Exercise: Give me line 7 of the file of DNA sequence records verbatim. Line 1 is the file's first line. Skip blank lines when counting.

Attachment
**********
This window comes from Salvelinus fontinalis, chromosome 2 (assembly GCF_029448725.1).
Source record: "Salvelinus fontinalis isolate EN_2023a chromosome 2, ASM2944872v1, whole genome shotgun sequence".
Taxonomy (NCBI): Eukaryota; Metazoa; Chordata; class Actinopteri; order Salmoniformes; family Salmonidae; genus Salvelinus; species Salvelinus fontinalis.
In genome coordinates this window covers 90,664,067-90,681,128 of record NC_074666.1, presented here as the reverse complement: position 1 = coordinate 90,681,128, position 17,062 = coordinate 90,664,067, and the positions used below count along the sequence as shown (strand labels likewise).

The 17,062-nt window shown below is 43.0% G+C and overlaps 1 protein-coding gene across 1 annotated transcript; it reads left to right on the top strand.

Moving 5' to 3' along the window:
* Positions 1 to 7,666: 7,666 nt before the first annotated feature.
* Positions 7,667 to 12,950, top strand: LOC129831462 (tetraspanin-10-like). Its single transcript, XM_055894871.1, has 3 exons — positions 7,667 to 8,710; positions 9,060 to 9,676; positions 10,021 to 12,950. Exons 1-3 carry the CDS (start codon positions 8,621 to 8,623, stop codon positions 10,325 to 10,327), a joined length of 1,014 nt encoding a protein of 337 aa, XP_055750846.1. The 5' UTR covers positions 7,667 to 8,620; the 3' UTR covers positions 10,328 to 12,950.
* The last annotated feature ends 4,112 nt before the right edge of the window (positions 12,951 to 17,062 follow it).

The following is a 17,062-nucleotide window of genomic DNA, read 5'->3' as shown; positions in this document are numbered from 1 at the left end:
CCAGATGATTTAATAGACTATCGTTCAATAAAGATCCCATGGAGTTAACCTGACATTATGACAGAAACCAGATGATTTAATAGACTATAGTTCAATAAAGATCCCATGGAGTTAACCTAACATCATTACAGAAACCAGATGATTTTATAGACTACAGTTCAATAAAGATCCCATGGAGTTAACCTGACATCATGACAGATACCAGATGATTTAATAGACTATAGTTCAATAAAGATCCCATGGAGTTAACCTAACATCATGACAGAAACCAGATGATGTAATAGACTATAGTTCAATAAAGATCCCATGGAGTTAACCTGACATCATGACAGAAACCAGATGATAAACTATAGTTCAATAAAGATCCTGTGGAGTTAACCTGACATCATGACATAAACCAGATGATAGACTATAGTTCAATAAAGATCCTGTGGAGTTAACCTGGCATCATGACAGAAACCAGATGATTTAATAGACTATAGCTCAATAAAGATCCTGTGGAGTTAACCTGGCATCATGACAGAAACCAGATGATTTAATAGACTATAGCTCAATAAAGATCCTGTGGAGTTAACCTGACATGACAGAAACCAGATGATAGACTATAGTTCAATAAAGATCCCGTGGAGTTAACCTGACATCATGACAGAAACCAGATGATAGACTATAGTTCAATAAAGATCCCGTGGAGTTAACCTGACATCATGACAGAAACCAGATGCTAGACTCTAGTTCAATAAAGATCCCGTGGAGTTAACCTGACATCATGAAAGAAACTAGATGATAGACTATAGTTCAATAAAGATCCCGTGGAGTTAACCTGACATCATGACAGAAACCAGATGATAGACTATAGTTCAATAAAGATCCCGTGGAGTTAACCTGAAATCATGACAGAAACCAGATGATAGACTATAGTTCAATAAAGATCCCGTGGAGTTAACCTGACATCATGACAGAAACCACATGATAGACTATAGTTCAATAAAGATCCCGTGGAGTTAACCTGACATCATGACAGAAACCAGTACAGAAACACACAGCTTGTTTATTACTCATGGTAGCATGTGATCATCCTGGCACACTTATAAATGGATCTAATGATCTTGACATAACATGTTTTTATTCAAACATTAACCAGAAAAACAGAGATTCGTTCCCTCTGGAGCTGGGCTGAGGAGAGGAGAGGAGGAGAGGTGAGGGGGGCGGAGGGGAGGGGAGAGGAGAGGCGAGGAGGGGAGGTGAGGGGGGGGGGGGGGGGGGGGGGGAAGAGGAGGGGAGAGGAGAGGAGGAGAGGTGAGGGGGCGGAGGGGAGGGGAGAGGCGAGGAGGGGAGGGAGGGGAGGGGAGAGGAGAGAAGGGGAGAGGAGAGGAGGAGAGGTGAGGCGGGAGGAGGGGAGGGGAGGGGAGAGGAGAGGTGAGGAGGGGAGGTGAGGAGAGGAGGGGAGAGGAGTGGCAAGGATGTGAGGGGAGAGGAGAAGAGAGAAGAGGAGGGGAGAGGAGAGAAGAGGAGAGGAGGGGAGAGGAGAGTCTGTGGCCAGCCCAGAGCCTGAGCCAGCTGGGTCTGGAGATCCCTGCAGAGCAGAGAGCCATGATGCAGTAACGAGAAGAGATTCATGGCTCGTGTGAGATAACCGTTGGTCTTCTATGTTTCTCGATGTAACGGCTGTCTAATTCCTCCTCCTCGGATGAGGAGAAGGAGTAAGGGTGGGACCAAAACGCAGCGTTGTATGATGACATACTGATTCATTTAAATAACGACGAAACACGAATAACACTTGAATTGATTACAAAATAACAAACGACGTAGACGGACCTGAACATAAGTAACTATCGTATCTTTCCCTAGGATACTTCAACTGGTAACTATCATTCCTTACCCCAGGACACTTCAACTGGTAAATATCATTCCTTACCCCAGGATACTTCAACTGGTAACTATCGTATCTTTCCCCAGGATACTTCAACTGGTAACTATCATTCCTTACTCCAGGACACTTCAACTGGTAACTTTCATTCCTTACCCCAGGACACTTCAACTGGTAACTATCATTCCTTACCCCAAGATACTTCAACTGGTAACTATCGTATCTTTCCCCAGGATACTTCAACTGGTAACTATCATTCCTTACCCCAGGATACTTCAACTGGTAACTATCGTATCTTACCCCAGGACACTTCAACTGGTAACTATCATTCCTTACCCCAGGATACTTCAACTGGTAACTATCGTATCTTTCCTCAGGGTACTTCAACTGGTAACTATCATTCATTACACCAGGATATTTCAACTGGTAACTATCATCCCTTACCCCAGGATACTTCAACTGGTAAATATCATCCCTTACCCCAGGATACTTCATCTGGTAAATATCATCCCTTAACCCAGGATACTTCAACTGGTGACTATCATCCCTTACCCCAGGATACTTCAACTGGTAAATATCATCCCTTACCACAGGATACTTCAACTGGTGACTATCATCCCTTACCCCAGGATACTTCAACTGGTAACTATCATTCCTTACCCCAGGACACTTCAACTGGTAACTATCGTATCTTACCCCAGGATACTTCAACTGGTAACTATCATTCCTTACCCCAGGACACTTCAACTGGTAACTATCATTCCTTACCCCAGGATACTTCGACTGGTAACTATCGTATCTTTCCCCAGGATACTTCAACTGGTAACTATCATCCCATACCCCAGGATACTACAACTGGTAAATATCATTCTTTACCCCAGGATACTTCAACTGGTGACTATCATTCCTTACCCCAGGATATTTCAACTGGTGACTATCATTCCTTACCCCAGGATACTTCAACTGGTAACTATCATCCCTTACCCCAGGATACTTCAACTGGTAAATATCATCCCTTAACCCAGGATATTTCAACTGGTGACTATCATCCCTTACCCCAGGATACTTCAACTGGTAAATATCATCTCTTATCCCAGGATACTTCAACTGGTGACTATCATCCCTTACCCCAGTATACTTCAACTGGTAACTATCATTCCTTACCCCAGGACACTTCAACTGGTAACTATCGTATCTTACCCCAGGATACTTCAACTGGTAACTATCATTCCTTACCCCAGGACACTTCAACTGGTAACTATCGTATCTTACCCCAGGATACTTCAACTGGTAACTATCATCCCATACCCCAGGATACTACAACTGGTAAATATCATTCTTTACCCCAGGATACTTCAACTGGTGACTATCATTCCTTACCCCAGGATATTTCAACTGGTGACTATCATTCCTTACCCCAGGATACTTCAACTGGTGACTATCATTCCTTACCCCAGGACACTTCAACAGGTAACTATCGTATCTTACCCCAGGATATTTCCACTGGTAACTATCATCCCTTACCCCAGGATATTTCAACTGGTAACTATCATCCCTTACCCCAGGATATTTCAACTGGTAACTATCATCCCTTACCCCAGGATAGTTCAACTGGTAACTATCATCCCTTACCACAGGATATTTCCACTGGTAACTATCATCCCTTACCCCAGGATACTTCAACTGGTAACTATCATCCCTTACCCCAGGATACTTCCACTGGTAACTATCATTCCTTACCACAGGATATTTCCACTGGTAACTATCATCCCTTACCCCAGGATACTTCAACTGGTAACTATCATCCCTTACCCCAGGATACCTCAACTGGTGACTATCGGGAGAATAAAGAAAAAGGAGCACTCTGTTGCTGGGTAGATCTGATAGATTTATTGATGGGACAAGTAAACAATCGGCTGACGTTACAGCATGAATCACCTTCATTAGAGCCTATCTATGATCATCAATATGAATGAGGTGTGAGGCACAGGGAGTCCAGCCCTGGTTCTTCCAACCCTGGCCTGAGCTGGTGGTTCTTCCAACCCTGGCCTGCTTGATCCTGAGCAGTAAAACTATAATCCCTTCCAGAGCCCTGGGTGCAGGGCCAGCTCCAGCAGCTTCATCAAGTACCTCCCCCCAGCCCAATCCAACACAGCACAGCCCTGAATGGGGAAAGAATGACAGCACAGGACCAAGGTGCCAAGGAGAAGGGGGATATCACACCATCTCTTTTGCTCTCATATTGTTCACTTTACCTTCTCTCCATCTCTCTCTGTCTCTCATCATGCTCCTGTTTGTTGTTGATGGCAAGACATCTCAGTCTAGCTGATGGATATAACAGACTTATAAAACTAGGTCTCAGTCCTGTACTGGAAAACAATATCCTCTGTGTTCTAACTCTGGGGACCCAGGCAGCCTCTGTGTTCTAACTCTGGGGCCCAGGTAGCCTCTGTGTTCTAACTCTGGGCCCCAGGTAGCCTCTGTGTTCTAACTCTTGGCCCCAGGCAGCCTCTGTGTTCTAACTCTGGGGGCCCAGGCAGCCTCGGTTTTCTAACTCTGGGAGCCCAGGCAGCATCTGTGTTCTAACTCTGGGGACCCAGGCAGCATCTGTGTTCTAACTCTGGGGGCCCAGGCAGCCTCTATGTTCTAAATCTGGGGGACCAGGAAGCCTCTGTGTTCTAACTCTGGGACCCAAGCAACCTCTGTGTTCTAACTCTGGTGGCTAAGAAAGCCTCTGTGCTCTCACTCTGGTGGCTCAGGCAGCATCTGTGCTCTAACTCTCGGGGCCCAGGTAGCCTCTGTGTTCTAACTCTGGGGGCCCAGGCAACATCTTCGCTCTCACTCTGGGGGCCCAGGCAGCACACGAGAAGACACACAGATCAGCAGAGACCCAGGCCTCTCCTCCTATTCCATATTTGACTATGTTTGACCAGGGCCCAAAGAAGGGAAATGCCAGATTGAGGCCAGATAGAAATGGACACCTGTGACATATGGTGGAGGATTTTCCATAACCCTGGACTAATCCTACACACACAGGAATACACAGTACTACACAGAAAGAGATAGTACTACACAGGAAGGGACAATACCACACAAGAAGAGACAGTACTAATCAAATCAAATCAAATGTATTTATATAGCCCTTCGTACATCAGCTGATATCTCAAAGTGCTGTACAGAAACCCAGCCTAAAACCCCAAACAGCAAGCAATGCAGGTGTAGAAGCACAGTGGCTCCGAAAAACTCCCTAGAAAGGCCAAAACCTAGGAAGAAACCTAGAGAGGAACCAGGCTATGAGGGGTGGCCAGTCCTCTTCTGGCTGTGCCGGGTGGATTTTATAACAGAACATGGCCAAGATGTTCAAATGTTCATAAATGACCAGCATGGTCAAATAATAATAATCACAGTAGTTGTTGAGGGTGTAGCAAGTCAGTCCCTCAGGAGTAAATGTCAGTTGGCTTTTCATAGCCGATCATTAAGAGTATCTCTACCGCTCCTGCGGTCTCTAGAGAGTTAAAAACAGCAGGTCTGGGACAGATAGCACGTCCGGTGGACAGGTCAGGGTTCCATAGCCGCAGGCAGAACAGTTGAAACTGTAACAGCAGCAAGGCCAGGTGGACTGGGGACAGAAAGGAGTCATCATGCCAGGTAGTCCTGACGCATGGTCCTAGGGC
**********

* Positions 1 to 7,666: 7,666 nt before the first annotated feature.